Albuquerque Museum exhibits New Mexico film history

New Mexico

‘Breaking Bad’ cast-signed photograph. Image courtesy of LiveAuctioneers archive and Christiana Auction Gallery


ALBUQUERQUE, N.M. (AP) – A new Albuquerque Museum exhibit is spotlighting New Mexico’s movie industry from silent films to Breaking Bad.

The exhibit starts in the industry’s earliest days without sound and then covers Westerns, TV shows and the Oscar-winning film Crazy Heart, the Albuquerque Journal reported.

After New Mexico put film industry tax incentives in place 12 years ago, “Santa Fe and Albuquerque began to blossom,” said Paul Hutton, University of New Mexico history professor and curator. “It was also because Hollywood stars like to stay in fancy hotels and eat in five-star restaurants. That cachet of Santa Fe comes out, and the movies became a very powerful draw.”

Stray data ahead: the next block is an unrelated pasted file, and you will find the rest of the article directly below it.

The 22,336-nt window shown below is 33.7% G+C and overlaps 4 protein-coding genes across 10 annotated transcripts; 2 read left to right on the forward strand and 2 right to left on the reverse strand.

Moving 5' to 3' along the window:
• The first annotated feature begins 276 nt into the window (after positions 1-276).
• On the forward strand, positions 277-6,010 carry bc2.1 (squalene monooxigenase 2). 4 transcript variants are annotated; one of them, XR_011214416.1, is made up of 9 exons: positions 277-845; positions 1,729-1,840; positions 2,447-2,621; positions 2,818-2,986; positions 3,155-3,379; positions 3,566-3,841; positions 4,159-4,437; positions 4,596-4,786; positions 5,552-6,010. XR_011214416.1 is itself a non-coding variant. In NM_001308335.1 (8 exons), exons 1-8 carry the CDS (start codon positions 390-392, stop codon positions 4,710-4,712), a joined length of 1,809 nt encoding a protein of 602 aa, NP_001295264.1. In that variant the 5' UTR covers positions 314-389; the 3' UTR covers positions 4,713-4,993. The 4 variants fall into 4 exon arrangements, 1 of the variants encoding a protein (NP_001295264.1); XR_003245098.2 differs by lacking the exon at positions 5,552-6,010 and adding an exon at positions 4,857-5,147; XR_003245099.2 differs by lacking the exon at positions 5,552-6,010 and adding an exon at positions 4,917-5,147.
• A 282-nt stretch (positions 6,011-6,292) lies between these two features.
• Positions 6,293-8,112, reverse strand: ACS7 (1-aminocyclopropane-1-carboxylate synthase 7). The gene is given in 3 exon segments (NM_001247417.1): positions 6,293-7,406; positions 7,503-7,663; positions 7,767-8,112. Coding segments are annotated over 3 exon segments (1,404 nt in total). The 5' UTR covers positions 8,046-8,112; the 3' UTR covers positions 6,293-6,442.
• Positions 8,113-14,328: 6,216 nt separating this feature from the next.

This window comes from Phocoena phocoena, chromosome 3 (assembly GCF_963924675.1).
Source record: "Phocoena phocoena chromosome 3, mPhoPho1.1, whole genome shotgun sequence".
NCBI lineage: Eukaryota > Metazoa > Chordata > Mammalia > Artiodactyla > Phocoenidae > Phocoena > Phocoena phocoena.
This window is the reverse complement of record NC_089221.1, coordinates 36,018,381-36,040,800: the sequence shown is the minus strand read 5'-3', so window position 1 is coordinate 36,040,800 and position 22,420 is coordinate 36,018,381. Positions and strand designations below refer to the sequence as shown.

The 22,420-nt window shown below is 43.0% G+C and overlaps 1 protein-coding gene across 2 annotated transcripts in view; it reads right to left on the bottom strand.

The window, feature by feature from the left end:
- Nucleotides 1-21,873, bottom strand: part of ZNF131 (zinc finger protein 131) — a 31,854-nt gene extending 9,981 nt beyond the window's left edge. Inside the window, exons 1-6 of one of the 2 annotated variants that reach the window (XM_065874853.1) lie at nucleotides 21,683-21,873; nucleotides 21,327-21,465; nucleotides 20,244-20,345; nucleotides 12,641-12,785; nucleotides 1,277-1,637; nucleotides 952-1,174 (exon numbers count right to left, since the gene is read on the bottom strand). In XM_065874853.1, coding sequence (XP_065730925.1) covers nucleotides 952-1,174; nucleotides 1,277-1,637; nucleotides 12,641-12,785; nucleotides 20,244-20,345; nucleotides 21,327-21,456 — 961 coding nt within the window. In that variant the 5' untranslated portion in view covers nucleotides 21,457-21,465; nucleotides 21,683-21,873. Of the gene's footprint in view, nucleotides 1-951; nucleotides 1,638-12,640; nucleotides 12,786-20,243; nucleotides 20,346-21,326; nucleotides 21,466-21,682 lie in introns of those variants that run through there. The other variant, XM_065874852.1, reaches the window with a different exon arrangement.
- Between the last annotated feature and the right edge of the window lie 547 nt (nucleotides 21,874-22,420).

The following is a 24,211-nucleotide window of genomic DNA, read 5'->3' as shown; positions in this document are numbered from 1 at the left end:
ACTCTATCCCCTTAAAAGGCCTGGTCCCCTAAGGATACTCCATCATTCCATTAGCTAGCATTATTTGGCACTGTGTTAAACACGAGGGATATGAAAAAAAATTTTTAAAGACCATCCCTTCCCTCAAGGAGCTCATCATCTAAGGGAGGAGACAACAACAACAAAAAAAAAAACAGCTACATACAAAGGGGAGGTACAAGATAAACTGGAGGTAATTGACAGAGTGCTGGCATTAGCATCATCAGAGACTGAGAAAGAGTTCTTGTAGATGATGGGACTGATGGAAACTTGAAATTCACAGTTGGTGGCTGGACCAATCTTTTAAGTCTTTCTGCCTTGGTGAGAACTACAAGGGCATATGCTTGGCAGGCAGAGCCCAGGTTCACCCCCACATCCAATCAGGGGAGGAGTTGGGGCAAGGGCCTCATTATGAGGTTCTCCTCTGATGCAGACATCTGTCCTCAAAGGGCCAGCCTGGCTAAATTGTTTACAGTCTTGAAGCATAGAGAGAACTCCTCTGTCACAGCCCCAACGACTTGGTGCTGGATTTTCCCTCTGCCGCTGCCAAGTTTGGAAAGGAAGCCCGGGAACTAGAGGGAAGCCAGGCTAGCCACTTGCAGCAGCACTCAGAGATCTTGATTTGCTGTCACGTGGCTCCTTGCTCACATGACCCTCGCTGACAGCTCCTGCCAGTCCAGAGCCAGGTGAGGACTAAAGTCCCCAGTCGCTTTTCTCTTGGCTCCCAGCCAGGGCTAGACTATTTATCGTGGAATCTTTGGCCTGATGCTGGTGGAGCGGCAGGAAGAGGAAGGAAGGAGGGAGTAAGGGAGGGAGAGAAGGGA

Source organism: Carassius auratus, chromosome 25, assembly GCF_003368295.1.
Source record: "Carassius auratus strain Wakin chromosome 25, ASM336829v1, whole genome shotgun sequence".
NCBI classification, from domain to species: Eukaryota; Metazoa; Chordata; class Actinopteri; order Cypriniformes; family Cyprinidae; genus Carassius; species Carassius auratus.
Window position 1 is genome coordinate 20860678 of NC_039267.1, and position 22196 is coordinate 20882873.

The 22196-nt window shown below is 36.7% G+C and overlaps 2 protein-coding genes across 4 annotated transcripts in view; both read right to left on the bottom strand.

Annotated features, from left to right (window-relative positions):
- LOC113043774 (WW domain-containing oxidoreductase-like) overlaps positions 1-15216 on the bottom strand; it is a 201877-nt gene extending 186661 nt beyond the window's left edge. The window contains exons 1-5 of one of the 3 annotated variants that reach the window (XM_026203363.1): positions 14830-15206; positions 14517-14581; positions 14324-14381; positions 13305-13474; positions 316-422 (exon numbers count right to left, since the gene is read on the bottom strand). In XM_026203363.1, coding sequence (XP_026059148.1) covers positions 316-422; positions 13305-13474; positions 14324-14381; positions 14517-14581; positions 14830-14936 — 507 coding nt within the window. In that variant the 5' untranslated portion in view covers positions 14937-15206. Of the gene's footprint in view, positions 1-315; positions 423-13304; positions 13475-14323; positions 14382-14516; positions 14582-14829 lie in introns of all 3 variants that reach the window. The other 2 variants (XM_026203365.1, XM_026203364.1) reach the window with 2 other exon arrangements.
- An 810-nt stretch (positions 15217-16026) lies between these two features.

Hutton said filmmaking in New Mexico began with Thomas Edison’s Indian Day School in 1898.

“New Mexico was so exotic,” Hutton said. “You could go to the mountains for snow and shoot (throughout) the seasons.”

The “Hollywood Southwest: New Mexico in Film and Television” exhibit features memorabilia from various moviemaking eras and includes the final call sheet autographed by the stars of Breaking Bad.

Breaking Bad is a major reason New Mexico became a hub for film, Hutton said. “The success of Breaking Bad drove this modern renaissance,” Hutton said.

Some of the other films represented in the exhibit are Billy the Kid’s Range War (1941) and Pat Garrett and Billy the Kid (1973).

Information from: Albuquerque Journal,

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AP-WF-02-25-17 2047GMT